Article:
Review: ‘About Last Night’ unleashes Kevin Hart on David Mamet (sort of)
‘About Last Night’
Director: Steve Pink
Stars: Kevin Hart, Michael Ealy
3 (out of 5) Globes
The 1986 rom-com “About Last Night…” claimed to be an adaptation of David Mamet’s coarse, cynical 1974 play “Sexual Perversity in Chicago.” But all it really kept was the opening — a dude tete-a-tete about the previous night’s escapades — plus Chicago. “About Last Night” is even less faithful. In addition to chucking the title ellipsis, it’s set in L.A. And though it starts the same, it quickly devolves into Kevin Hart ad libs about “whiskey d—” and someone having “the John Legend of penises.” The 1986 film actually appears on a TV screen; the characters call it a “landmark.” (It’s not.) But they have a funny way of showing respect.
The bare bones set-up remains: There are two men — nice Danny (Michael Ealy) and crude Bernie (Hart) — and two women — nice Debbie (Joy Bryant) and crude Joan (Regina Hall). (In the Mamet, both men were cads, one less so.) The crude ones hook up first, followed by the nice ones. Initially it seems we’ll be getting tonal whiplash, jerked back and forth between the grotesquely over-the-top and the sickly sweet. They remind one of Eddie Murphy’s distinction between “f—ing” and “making love.” Indeed, the nice couple get the soft-focus R&B PG-13 love scene while the crudes attack the camera with abrasive, comic banging.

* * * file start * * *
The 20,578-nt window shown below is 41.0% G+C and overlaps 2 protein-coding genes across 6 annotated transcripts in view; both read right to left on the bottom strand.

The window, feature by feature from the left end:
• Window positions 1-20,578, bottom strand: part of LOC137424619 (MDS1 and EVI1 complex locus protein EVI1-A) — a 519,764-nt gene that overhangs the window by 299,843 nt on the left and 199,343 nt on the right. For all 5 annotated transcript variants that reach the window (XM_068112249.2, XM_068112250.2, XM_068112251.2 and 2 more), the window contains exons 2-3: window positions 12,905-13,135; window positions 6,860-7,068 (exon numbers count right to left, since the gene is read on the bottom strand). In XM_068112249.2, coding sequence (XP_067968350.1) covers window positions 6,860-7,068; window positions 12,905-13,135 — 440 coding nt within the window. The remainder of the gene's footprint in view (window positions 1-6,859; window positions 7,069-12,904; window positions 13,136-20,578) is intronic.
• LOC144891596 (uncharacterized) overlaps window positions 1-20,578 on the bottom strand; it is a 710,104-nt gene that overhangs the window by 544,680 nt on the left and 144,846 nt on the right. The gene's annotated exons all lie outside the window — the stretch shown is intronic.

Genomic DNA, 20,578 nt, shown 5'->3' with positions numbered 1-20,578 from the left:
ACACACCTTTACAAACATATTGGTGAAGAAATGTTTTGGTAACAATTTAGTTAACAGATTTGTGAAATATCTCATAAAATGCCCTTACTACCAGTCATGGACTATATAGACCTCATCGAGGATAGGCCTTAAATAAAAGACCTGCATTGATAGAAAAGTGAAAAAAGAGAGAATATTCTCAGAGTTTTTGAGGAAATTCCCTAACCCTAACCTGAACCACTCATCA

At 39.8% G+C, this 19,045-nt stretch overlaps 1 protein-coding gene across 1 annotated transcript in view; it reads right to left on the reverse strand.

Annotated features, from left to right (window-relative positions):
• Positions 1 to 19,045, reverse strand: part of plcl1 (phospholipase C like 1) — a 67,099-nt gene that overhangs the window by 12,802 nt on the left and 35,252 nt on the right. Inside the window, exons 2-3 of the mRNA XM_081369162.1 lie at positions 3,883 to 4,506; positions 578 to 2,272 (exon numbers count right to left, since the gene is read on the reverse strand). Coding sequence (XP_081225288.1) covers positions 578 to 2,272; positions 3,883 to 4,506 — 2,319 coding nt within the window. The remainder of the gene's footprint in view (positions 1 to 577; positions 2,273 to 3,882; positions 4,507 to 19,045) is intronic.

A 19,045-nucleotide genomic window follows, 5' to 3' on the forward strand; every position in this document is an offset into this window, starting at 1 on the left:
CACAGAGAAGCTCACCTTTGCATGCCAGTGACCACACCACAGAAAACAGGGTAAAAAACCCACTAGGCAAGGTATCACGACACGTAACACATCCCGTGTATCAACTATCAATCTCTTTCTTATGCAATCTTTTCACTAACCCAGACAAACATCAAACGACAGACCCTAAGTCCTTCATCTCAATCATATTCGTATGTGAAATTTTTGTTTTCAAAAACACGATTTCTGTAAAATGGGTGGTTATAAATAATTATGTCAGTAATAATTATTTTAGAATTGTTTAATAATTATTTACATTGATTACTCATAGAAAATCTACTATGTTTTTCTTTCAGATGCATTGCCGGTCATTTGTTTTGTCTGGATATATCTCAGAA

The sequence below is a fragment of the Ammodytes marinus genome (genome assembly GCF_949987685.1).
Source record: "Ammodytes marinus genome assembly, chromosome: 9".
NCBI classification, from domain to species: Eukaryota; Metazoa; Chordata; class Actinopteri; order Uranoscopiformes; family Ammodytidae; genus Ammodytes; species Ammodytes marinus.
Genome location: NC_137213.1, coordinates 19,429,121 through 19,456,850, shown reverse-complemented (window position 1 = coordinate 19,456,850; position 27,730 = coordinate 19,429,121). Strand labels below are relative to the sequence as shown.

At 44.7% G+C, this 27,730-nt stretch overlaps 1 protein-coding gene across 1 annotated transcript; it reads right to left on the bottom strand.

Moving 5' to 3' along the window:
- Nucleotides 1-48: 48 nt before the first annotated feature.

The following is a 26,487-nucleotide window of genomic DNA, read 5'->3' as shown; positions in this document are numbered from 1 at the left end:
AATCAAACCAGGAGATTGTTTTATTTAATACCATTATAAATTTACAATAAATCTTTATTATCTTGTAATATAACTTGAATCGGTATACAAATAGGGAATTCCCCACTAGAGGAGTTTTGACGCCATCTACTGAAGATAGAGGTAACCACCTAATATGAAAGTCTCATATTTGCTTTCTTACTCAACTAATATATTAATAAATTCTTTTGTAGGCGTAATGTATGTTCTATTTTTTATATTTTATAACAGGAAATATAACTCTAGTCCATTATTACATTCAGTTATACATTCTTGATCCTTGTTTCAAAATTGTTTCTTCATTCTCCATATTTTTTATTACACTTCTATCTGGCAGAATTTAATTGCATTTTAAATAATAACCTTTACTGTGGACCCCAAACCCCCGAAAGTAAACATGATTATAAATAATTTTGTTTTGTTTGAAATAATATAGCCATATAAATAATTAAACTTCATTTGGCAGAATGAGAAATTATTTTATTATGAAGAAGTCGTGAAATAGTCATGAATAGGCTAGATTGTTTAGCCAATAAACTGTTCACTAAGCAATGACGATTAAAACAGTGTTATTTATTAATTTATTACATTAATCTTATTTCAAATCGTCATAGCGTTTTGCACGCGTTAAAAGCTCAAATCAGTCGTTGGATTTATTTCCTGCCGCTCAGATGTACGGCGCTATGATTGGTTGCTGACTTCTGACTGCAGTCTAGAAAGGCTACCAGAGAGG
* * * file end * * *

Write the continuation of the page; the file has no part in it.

But around the second act, Danny and Debbie both relax, reveal unimagined pockets of humor, and even make masturbation jokes. The picture settles into a pleasant groove. (That said, director Steve Pink cuts the picture so quickly that perhaps a “groove” isn’t the word for this jagged thing.) While Bernie and Joan angrily split, Danny and Debbie move in together, only to find that cohabitation brings forth unexpected stresses and latent intimacy issues. The screenplay, by “Bachelorette”’s Leslye Headland, aims for a balance between broad yucks and real insight, which luckily is not the same as having heart. It takes the situation seriously, and it doesn’t take sides. Hijinks remain, although having Danny hit up Halloween dressed as Ike Turner — opposite Debbie’s Tina — is a special kind of miscalculation.
Only in the third act does it fumble. It’s not insincere, but it is only semi-sincere, as though Headland had no interest in rotely moving our lead couple from Splitsville back into each other’s arms, so she didn’t really try. (The end credits come up unusually fast, as though everyone couldn’t wait to get out of there.) The 1986 film isn’t too hot, but it does handle some of the details better, and it features one of the few excellent turns from Demi Moore. The scene where she confronts boyfriend Rob Lowe (before he was funny), more concerned than hurt or angry about not knowing much about him despite their sharing an apartment, is one bit that should have made the remake crossover.
But the actors help. Ealy is unfairly good-looking, but he has a genuine shyness that makes him charming; he seems legitimately modest, not faux-modest. He and Bryant play the boring couple, but they have just enough personality that their story doesn’t lead to thumb-twiddling as we await Hart and/or Hall’s barnstorming return. (The best part of the movie: no Kevin Hart short jokes.) Admittedly this “About Last Night” aims lower than the first, but that’s never been a bad move for minimal success. And it might not make Mamet mad. After all, it has even less to do with his work than the first.
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